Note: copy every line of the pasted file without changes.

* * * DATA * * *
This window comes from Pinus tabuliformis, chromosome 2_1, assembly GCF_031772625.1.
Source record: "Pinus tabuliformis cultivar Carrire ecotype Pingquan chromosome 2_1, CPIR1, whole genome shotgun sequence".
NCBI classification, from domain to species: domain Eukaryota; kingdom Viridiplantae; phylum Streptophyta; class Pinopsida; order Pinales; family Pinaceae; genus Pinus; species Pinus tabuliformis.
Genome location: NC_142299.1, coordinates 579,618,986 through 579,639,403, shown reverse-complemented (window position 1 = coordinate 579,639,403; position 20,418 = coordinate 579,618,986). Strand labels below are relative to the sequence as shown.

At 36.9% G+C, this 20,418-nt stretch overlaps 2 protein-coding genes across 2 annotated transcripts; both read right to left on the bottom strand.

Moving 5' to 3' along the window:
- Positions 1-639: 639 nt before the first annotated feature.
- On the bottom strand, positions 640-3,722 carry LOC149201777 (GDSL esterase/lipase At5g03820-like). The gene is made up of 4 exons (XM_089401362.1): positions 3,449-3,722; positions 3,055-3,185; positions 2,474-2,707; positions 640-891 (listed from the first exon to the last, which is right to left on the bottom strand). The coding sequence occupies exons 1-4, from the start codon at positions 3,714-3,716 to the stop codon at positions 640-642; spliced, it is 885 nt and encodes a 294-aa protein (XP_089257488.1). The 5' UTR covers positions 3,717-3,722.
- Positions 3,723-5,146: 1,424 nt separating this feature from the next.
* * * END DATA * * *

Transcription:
This window comes from Pinus tabuliformis, chromosome 2_1, assembly GCF_031772625.1.
Source record: "Pinus tabuliformis cultivar Carrire ecotype Pingquan chromosome 2_1, CPIR1, whole genome shotgun sequence".
NCBI classification, from domain to species: domain Eukaryota; kingdom Viridiplantae; phylum Streptophyta; class Pinopsida; order Pinales; family Pinaceae; genus Pinus; species Pinus tabuliformis.
Genome location: NC_142299.1, coordinates 579,618,986 through 579,639,403, shown reverse-complemented (window position 1 = coordinate 579,639,403; position 20,418 = coordinate 579,618,986). Strand labels below are relative to the sequence as shown.

At 36.9% G+C, this 20,418-nt stretch overlaps 2 protein-coding genes across 2 annotated transcripts; both read right to left on the bottom strand.

Moving 5' to 3' along the window:
- Positions 1-639: 639 nt before the first annotated feature.
- On the bottom strand, positions 640-3,722 carry LOC149201777 (GDSL esterase/lipase At5g03820-like). The gene is made up of 4 exons (XM_089401362.1): positions 3,449-3,722; positions 3,055-3,185; positions 2,474-2,707; positions 640-891 (listed from the first exon to the last, which is right to left on the bottom strand). The coding sequence occupies exons 1-4, from the start codon at positions 3,714-3,716 to the stop codon at positions 640-642; spliced, it is 885 nt and encodes a 294-aa protein (XP_089257488.1). The 5' UTR covers positions 3,717-3,722.
- Positions 3,723-5,146: 1,424 nt separating this feature from the next.